Infertility/ART/IVF

Thursday, November 30, 2017                                                                                                                                      Hall A

15:00-16:30 THE BEST RBMO PUBLICATIONS IN 2016-2017: THE EDITOR’S PICK
Chairperson Bart Fauser, The Netherlands
Women’s intentions to use fertility preservation to prevent age-related fertility decline
Anne ter Kerst, The Netherlands
microRNA miR-200b affects proliferation, invasiveness and stemness of endometriotic cells by targeting ZEB1, ZEB2 and KLF4
Martin Götte, Germany
16:30-18:00 UTERUS TRANSPLANTATION
Capsule Odyssey through the exciting development of recent years
Chairpersons Mats Brännström, Sweden
Rene Frydman, France
Victor Gomel, Canada
Surgical techniques of live donor uterus transplantation
Pernilla Dahm Kähler, Sweden
Results of surgery and the first post-transplantation year
Mats Brännström, Sweden
Obstetric pitfalls and results
Pernilla Dahm Kähler, Sweden
Bioengineered uterus: The future?
Mats Brännström, Sweden

Friday, December 1, 2017                                                                                                                                             Hall A

08:30-10:00 FERTILITY PRESERVATION
Capsule “Cancer patients should be informed of options for fertility preservation and future reproduction prior to cancer treatment” (ASRM). However, many oncologists and gynecologists are not fully aware of the current options and results
Chairpersons Dominique de Ziegler, France
Claus Yding Andersen, Denmark
Medical protection of gonadal damage
Marie-Madeleine Dolmans, Belgium
Ovarian tissue transplantation techniques and results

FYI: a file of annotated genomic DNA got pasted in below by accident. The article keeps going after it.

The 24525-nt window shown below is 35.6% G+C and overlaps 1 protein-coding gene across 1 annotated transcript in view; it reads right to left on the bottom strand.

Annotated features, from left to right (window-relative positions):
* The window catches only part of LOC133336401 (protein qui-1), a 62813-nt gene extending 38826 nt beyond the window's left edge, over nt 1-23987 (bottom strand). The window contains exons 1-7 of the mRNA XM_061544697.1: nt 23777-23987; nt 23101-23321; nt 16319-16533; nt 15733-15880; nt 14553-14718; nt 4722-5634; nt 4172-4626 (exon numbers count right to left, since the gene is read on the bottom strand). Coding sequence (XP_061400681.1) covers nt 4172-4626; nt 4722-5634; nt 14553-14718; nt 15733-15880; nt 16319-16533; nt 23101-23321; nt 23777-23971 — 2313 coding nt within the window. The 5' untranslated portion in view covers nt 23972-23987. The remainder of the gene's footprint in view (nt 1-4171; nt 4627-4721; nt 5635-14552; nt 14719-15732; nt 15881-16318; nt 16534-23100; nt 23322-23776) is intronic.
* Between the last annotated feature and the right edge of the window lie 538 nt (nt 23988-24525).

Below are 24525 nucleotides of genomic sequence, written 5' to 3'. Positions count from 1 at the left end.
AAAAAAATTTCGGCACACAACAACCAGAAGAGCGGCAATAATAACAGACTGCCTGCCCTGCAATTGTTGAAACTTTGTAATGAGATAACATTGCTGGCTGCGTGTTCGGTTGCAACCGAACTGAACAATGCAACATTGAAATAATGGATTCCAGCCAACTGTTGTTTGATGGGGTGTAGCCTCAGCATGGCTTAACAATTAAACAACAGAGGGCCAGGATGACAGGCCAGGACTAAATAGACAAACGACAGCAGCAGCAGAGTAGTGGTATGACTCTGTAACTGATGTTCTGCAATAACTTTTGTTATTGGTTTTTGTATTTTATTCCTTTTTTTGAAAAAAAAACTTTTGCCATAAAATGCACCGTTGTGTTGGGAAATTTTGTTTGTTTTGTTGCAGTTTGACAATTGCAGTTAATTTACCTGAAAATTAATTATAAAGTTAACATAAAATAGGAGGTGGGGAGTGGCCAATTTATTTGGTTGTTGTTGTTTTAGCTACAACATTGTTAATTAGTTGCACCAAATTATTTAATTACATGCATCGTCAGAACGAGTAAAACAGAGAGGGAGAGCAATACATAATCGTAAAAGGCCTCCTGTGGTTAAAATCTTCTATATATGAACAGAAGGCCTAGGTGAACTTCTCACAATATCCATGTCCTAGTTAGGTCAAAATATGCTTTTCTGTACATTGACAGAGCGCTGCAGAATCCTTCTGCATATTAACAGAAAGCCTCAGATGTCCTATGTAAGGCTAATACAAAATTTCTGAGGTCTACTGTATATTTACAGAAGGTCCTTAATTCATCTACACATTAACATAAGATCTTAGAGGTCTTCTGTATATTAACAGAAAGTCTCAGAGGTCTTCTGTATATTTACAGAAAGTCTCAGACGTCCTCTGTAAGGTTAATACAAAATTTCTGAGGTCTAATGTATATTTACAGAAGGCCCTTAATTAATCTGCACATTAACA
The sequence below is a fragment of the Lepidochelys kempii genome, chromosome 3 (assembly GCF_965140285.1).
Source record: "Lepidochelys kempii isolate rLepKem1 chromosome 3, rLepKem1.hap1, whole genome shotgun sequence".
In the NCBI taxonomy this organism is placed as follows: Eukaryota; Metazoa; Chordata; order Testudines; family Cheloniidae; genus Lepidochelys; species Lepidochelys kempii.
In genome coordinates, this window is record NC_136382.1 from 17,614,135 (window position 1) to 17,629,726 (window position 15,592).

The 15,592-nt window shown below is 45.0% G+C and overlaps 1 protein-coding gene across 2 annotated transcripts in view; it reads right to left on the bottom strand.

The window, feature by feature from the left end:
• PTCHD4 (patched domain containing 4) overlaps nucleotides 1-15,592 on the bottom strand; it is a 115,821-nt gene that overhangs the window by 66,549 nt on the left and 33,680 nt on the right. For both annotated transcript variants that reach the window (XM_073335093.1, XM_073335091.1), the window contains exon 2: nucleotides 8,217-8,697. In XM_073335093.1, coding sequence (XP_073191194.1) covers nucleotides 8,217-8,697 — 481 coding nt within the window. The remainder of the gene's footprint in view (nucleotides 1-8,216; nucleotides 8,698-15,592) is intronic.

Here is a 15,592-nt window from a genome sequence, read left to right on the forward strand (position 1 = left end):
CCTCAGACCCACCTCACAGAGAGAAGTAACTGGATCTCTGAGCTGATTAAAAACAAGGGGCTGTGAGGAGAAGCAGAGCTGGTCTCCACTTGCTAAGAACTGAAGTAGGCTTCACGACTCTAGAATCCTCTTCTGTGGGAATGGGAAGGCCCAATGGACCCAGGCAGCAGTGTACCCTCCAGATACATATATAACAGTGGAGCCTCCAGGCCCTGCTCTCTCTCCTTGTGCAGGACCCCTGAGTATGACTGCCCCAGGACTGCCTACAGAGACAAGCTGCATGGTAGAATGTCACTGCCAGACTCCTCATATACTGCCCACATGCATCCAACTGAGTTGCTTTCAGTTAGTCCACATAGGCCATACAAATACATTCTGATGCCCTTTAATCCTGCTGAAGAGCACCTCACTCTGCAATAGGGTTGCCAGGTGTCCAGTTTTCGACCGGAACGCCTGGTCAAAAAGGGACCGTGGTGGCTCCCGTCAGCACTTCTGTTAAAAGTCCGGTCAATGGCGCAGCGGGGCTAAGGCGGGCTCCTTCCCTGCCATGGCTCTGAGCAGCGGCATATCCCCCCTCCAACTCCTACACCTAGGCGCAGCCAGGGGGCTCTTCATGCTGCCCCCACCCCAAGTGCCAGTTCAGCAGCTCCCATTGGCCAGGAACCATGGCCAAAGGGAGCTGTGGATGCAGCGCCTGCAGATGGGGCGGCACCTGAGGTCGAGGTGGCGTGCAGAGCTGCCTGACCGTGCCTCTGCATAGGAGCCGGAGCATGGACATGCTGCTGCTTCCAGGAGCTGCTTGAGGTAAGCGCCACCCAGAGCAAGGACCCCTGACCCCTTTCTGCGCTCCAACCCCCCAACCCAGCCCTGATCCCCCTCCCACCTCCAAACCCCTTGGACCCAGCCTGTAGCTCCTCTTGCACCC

Jacques Donnez, Belgium
Ovarian tissue freezing and fertility preservation beyond cancer patients
Claus Yding Andersen, Denmark
Fertility preservation in BRCA mutation carriers: Ready for prime time?
Edgardo Somigliana, Italy
10:00-10:20 coffee break & poster viewing
10:20-11:50 INDUSTRY-SUPPORTED SYMPOSIUM
11:50-12:10 Break
12:10-13:40 INDUSTRY-SUPPORTED SYMPOSIUM
13:40-14:30 lunch break
14:30-16:30 IT’S ALL IN THE CHROMOSOMES?
Capsule We are waking to the fact that the early embryos have tremendous correction mechanisms that complicate the selection process. By germline editing, are we getting closer to the first step in creating the “homo deus”?
Chairpersons Rita Vassena, Spain
Georg Griesinger, Germany
The mismeasurement of mosaicism in human embryos
David Albertini, USA
Debate:
Proposition: Viable aneuploidy embryos should not be transferred
Jacques Cohen, USA
Opposition: Aneuploidy embryos can be transferred
Siobhan Quenby, UK
Discussion
Human germline gene editing: Are we ready?
Rita Vassena,
Spain
COGI-RBMO countercurrent lecture
Oocyte quality deterioration with age has little to do with chromosomes
David Albertini, USA
16:30-16:50 coffee break & poster viewing
16:50-18:20 IMPLANTATION FAILURE
Capsule Implantation failure is multi-factorial and common. Do we have new understandings and solutions?
Chairpersons Rene Frydman, France
David Albertini, USA
Endometrial cellular senescence and implantation failure
Jan Brosens, UK
Endometrial receptivity: How to assess it and is it key to embryo wastage?
Georg Griesinger, Germany
Diagnosis and treatment of endometrial receptivity
Xavier Santamaria, Spain

Saturday, December 2, 2017                                                                                                                                         Hall A

08:30-10:00 ASSISTED REPRODUCTION: FUTURE PERSPECTIVES
Capsule Individualization of stimulation, “freeze all” and social freezing are flowing into our discipline and, as usual, stirring considerable controversies
Chairpersons Bart Fauser, The Netherlands
Zion Ben Rafael,
Israel
Andrea Weghofer,
Austria
Debate: Individualized stimulation: The way to go or an unnecessary effort?
Pro: Dominique de Ziegler, France
Con: Frank Broekmans, The Netherlands
Discussion
The dilemma of social freezing: “Houston we have a problem”
Zion Ben Rafael, Israel
The “freeze all” concept in assisted reproduction: An option for everyone?
Andrea Weghofer, Austria
10:00-10:20 coffee break & poster viewing
10:20-11:50 TREATMENT OF FIBROIDS
Capsule The incidence of infertility and uterine fibroids increases with women’s increasing age, and so does the association between the two. Non-surgical solutions diversify the doctor’s and patient’s choices